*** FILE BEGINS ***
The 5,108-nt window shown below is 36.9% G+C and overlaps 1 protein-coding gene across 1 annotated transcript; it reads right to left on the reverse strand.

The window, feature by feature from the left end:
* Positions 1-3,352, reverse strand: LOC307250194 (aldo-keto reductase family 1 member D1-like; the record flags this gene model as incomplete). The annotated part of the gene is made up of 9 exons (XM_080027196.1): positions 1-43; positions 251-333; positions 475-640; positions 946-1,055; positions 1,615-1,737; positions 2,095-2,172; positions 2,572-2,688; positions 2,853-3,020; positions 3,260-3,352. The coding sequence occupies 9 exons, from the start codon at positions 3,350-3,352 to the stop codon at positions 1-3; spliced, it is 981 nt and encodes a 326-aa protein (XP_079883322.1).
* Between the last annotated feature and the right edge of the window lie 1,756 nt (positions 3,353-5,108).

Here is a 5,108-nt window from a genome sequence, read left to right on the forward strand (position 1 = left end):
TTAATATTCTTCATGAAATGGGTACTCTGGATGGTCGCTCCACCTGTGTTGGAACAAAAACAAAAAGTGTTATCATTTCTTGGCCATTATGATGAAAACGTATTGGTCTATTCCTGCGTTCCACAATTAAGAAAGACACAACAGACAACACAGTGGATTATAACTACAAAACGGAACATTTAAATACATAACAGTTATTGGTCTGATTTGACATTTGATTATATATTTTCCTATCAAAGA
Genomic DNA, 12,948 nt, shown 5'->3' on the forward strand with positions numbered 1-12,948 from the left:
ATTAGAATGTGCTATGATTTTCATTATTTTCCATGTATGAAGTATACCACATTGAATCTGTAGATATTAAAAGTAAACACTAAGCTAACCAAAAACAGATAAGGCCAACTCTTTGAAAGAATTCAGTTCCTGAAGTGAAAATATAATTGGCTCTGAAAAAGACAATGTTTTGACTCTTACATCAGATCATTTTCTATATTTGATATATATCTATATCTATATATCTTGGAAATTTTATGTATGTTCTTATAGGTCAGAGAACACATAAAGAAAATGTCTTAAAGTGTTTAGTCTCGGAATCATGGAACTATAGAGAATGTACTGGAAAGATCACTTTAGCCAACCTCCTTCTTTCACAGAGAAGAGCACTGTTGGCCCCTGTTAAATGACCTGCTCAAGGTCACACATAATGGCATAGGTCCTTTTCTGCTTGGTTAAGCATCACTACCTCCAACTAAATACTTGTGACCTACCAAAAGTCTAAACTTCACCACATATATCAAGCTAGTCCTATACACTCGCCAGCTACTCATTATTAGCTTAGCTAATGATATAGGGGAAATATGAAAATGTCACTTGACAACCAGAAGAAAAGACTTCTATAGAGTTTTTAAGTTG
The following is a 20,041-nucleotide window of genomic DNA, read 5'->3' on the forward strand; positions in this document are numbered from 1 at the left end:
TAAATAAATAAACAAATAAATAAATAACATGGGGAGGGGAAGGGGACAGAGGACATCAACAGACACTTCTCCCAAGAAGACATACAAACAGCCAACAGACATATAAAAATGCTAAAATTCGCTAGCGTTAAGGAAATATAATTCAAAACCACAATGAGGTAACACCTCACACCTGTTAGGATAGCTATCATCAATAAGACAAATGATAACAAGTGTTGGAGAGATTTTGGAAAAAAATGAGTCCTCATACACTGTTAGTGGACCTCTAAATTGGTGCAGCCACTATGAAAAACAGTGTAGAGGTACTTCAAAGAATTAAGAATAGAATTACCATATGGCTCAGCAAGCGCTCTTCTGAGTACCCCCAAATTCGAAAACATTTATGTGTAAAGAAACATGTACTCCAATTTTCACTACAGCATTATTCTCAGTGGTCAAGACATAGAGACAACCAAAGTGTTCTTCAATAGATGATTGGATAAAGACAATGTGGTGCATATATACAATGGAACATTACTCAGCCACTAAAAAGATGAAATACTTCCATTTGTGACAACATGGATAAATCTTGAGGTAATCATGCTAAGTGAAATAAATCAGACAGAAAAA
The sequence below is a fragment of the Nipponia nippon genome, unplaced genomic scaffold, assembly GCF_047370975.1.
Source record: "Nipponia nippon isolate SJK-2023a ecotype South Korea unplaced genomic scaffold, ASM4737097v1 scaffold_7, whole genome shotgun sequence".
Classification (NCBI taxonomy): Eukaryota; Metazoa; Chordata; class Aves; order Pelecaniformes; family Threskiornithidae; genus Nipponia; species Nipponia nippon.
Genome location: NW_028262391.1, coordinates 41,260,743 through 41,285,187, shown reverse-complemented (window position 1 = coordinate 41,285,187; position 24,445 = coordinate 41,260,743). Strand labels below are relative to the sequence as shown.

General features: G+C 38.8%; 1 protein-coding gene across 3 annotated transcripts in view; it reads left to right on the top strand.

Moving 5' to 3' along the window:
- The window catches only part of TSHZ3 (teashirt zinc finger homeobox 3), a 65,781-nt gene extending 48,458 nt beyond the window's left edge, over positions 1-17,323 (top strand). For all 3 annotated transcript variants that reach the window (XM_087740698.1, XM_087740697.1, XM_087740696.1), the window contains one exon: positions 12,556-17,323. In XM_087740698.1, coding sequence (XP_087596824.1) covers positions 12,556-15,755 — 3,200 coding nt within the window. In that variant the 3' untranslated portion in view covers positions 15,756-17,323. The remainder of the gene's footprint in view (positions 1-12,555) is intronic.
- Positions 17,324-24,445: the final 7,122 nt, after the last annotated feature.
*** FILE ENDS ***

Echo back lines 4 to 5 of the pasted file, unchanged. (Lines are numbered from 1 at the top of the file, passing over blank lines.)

* Between the last annotated feature and the right edge of the window lie 1,756 nt (positions 3,353-5,108).

Here is a 5,108-nt window from a genome sequence, read left to right on the forward strand (position 1 = left end):